The Crow of Ceylon

Every one has heard of the sympathies of animals towards each other. Cries of distress will often call them forth. When the dam of a newborn lamb has died, some affectionate sheep, although she may have one of her own, has been known to foster and suckle the helpless young one. In my own immediate neighbourhood, the youngest of a large litter of pigs — a poor little helpless creature — who was not able to get at its mother for nourishment, was warmed under the wings of a good-natured hen. It was fed by hand, but when turned down, the hen was always ready to take charge of it, and thus it was reared.

These instances might be multiplied to a considerable extent, showing the active benevolence of some animals; but the following fact will prove the existence of a combined intelligence in creatures, which I have reason to believe has been hitherto unnoticed by naturalists as existing amongst the feathered creation. The accuracy of the anecdote may be vouched for.

In the island of Ceylon there is to be found a very cunning and sensible crow, somewhat smaller than our own native one, having a glossy back, and altogether rather an engaging pretty bird. Now, in the yard of the Governor of Ceylon, a dog was one day amusing himself by gnawing a bone, the scraps of meat upon which attracted the attention of one of these crows. It alighted on the ground, hopped round the dog and the bone, and evidently waited for an opportunity of seizing the latter.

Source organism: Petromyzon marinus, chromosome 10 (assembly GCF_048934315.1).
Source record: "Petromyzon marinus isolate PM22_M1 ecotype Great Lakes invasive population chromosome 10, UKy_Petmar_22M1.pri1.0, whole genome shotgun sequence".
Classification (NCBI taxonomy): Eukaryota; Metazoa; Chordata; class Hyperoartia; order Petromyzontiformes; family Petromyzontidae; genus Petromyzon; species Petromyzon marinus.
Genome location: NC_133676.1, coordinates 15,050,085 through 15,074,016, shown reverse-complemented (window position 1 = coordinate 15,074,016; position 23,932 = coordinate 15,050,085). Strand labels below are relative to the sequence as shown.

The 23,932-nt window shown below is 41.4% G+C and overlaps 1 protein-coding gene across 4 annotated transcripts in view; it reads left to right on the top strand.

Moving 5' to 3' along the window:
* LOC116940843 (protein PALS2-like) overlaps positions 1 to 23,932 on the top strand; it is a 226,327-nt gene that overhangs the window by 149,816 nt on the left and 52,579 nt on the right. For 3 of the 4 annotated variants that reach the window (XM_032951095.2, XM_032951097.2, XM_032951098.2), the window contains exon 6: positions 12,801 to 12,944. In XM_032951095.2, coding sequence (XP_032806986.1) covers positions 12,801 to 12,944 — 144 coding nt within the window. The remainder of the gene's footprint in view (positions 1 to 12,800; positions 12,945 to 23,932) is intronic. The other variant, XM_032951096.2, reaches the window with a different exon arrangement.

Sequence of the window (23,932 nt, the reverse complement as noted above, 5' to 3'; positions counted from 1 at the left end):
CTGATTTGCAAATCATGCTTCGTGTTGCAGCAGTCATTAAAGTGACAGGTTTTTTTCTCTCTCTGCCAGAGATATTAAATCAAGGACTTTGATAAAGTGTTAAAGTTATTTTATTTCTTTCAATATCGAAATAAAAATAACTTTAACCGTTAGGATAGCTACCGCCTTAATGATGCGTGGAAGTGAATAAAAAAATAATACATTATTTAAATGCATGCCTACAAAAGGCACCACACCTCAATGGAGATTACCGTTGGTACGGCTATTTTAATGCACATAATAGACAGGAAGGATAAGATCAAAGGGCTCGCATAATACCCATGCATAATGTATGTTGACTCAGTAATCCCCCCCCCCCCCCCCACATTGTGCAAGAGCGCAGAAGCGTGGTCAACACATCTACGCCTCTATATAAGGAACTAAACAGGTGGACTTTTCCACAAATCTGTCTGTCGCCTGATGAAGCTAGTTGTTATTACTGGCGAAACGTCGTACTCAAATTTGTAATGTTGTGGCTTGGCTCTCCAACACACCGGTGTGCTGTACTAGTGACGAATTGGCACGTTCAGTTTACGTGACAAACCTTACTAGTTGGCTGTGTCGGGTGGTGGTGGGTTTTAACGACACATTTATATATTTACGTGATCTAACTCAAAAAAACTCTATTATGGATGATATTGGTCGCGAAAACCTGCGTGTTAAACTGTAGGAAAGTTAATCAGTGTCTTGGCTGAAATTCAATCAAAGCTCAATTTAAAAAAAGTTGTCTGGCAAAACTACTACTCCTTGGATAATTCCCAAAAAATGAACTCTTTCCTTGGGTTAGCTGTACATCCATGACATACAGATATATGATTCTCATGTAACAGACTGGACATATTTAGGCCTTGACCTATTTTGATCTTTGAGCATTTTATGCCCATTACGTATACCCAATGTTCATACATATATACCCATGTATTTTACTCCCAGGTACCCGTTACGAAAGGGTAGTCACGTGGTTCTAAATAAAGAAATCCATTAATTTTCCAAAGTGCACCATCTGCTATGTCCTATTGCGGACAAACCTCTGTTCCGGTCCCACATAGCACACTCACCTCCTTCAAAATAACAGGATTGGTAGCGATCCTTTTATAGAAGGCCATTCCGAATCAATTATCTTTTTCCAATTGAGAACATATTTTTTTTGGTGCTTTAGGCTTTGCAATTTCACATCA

The dog, however, was on his guard, and by certain growls and probably angry looks, which the bird understood no doubt, protected his property. The crow was too cunning and too hungry to be baffled. He flew away, but soon returned with a companion. They hopped up to the dog, when the fresh arrival watched his opportunity and gave a sudden pull at the dog’s tail. Not being used to such an insult he suddenly turned round, in order to see who had taken this liberty with him. The bone was for a moment left unprotected, and was immediately seized by the first cunning crow, who flew away with it, joined by his companion, and they doubtless had a merry feast upon it.


Edward Jesse.

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About libros19blog

Central Florida
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